Tesla Model X Is Too Fat to Drive on New York's Brooklyn Bridge

Tesla Model X 1 photo
Photo: Tesla Motors
Tesla cars are undisputedly the electric vehicles of the moment; not only do they offer unparalleled dynamic performances for any type of propulsion but they also provide the greatest range of an EV.
All this is achieved at a cost, though, and that is a really bulky battery pack. It's all like a domino effect where, in order to increase the range, the car gets bigger batteries, bigger batteries mean more weight, more weight means bigger brakes (that also bring extra pounds) and, to top it all up, there are the electric motors that need to be powerful enough to propel the car to 60 mph in under three seconds or so.

The Tesla engineers needed to balance all these factors (and countless more) and come up with the best solution that would suit most of the company's customers. And they've probably nailed it, as the electric SUV's sales numbers are going to show once its production really kicks in. But what they've also done is push the maximum admitted weight of the vehicle beyond the three metric tons mark (or 6,614 pounds).

That puts the new Tesla in the company of really huge vehicles such as the Lincoln Navigator or the Cadillac Escalade, the kind of cars that should never be seen in urban traffic, yet somehow that seems to be the only place where they can be spotted.

But what it also means is that a Tesla Model X with seven seats and the same number of adults occupying them is going to exceed the maximum admissible weight on New York City's iconic Brooklyn Bridge. The old span that connects Manhattan and Brooklyn was deemed "structurally deficient" by a Federal Highway Administration report back in 2013, but that didn't make the authorities take any action against the numerous overweight vehicles that cross the bridge daily.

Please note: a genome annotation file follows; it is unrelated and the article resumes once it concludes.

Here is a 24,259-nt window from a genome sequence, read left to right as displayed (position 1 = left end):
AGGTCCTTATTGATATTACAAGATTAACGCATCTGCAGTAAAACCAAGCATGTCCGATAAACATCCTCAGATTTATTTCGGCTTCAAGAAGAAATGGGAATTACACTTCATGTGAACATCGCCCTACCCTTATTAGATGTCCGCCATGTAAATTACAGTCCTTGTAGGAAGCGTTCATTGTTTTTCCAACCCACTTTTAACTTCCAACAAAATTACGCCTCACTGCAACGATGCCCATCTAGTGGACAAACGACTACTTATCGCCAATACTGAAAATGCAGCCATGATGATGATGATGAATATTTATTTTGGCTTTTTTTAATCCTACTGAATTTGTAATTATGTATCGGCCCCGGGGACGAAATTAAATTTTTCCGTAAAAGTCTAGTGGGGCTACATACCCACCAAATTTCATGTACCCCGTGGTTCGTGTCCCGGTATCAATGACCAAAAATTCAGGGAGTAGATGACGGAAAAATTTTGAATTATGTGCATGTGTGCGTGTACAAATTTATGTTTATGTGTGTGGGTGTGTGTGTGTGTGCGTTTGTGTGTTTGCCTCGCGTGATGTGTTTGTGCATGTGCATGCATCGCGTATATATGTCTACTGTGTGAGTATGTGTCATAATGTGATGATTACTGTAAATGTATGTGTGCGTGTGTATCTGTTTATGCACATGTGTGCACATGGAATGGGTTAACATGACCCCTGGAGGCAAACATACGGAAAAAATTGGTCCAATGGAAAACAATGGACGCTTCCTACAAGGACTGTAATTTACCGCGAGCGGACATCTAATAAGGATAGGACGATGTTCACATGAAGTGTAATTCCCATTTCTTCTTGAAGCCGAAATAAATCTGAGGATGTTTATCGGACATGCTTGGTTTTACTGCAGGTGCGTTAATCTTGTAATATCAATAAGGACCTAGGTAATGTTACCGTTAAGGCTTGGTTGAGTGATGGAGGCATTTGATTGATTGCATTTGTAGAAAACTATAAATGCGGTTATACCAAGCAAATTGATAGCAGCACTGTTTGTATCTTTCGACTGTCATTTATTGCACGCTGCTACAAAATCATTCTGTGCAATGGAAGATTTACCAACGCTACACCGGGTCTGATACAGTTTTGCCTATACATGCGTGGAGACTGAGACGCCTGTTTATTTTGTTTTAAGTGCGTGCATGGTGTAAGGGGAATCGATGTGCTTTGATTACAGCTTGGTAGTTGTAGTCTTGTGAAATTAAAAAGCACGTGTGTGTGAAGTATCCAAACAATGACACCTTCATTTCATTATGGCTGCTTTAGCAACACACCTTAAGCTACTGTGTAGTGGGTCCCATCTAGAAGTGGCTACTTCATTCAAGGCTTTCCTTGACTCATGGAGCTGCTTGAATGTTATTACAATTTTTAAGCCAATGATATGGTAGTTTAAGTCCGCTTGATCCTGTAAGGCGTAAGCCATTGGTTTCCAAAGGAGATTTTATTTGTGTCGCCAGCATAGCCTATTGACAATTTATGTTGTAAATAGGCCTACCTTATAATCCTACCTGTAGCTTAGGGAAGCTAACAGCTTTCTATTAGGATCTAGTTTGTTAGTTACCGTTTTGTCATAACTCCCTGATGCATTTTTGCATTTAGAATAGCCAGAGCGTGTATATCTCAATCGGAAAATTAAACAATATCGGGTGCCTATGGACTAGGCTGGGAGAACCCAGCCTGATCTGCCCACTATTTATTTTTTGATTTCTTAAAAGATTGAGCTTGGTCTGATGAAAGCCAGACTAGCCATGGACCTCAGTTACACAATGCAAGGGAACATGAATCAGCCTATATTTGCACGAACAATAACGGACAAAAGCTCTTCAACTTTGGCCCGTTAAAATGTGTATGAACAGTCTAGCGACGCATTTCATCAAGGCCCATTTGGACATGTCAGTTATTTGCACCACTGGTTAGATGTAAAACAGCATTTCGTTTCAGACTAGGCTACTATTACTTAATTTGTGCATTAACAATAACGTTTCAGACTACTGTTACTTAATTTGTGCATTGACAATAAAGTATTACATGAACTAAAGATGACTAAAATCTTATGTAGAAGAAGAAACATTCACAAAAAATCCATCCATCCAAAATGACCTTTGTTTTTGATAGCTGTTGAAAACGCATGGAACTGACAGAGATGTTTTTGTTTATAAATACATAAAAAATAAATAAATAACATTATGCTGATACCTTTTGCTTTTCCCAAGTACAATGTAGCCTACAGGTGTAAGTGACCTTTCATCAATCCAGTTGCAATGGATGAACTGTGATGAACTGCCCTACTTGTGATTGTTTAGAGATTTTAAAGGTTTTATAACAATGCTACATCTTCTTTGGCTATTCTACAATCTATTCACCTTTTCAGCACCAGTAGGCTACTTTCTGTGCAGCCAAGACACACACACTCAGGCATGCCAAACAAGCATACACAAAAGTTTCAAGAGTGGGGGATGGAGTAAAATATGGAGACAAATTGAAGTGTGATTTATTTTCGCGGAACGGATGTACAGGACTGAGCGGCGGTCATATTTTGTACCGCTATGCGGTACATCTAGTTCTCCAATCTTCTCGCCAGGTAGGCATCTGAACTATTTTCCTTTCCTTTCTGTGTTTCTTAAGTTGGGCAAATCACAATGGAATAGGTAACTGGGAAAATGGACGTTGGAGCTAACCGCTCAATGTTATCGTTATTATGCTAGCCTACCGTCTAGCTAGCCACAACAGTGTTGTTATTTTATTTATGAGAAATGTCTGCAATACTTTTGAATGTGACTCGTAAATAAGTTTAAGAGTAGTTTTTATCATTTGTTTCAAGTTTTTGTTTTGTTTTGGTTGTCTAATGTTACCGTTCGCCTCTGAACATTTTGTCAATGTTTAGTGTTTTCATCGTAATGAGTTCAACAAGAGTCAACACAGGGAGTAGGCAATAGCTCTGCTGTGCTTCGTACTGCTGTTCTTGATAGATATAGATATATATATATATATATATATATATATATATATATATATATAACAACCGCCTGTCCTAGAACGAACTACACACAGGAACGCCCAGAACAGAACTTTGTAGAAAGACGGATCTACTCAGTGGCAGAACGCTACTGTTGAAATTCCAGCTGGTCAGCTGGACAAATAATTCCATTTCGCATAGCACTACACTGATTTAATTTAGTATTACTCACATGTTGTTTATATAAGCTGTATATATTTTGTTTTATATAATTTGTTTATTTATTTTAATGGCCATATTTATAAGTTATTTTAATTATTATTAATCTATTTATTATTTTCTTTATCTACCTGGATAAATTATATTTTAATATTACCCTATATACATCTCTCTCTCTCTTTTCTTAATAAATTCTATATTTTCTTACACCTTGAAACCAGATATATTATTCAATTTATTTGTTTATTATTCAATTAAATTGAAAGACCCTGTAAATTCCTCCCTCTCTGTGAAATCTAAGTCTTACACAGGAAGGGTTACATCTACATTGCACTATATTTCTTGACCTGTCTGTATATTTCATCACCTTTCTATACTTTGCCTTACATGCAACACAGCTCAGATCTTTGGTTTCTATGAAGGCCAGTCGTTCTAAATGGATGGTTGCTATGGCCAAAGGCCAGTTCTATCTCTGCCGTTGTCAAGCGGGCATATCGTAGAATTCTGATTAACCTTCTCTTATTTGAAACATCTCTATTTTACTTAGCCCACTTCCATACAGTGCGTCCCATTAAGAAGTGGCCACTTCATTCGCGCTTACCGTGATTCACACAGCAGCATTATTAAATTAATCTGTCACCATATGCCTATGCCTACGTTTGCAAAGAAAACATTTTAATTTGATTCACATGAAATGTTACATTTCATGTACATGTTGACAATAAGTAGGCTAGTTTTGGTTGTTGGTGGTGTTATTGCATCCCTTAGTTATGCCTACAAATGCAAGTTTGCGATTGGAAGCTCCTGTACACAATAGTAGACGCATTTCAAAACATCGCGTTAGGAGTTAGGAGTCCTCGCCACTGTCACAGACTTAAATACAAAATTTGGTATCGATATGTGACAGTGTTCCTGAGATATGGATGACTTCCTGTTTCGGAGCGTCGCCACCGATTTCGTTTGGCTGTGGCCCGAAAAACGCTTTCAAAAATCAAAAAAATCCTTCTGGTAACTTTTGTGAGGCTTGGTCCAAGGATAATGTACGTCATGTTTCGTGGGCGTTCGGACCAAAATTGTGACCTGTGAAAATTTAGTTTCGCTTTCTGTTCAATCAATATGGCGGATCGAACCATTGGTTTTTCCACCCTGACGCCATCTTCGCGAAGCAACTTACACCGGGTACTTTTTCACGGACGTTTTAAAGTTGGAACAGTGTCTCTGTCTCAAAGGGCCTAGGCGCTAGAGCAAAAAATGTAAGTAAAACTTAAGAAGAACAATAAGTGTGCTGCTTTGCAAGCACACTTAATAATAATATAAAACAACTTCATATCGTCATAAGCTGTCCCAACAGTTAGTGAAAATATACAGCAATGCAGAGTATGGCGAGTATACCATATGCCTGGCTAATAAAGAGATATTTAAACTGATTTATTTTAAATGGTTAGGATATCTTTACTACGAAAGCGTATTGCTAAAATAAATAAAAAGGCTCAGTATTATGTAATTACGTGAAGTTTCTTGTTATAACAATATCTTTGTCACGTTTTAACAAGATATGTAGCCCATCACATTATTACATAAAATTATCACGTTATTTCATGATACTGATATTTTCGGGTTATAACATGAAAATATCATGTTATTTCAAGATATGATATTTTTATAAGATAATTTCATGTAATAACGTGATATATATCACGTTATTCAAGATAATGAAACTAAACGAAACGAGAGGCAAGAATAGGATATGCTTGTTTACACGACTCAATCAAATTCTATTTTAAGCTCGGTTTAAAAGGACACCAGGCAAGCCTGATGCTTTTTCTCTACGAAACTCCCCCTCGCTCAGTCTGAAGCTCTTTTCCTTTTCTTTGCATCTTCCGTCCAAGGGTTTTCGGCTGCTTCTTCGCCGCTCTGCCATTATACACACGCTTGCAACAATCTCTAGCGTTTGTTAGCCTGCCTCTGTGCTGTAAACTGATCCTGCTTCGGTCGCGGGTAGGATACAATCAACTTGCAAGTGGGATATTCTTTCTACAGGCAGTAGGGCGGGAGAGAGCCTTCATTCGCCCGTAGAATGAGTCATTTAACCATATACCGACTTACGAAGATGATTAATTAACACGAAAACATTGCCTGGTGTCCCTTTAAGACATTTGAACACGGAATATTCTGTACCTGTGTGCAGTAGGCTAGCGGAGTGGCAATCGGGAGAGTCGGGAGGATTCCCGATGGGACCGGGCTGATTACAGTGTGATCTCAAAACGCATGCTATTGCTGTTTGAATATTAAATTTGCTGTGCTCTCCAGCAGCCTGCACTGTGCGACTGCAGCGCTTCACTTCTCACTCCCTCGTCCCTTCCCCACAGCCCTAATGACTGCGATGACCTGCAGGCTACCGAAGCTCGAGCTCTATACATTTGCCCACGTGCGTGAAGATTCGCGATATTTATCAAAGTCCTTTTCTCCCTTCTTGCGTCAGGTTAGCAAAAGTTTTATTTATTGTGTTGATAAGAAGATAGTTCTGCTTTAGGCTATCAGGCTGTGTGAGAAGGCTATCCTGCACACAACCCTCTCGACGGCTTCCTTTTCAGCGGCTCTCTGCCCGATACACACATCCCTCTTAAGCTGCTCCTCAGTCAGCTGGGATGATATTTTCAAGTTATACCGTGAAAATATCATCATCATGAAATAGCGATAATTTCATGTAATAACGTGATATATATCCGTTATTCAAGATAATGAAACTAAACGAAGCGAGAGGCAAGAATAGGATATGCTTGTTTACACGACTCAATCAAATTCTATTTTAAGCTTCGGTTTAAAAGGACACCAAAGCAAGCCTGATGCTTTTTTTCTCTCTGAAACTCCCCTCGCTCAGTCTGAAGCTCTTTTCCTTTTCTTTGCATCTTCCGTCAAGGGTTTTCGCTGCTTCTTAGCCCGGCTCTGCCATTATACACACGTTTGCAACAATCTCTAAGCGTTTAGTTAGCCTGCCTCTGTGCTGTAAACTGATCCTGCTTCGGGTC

With a curb weight of 5,441 lb (2,468 kg), the Tesla Model X has a GVWR - Gross Vehicle Weight Rating - of 6,768 lb (3,070 kg), which officially makes the electric SUV a work vehicle, not a car, qualifying it for a $25,000 tax credit, according to So as long as your route doesn't require crossing the Brooklyn Bridge (or the NYPD remains as lax about it as it's been so far), this huge weight of the car would actually be beneficial. And we haven't even mentioned how helpful it would be in case of a crash.
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About the author: Vlad Mitrache
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"Boy meets car, boy loves car, boy gets journalism degree and starts job writing and editing at a car magazine" - 5/5. (Vlad Mitrache if he was a movie)
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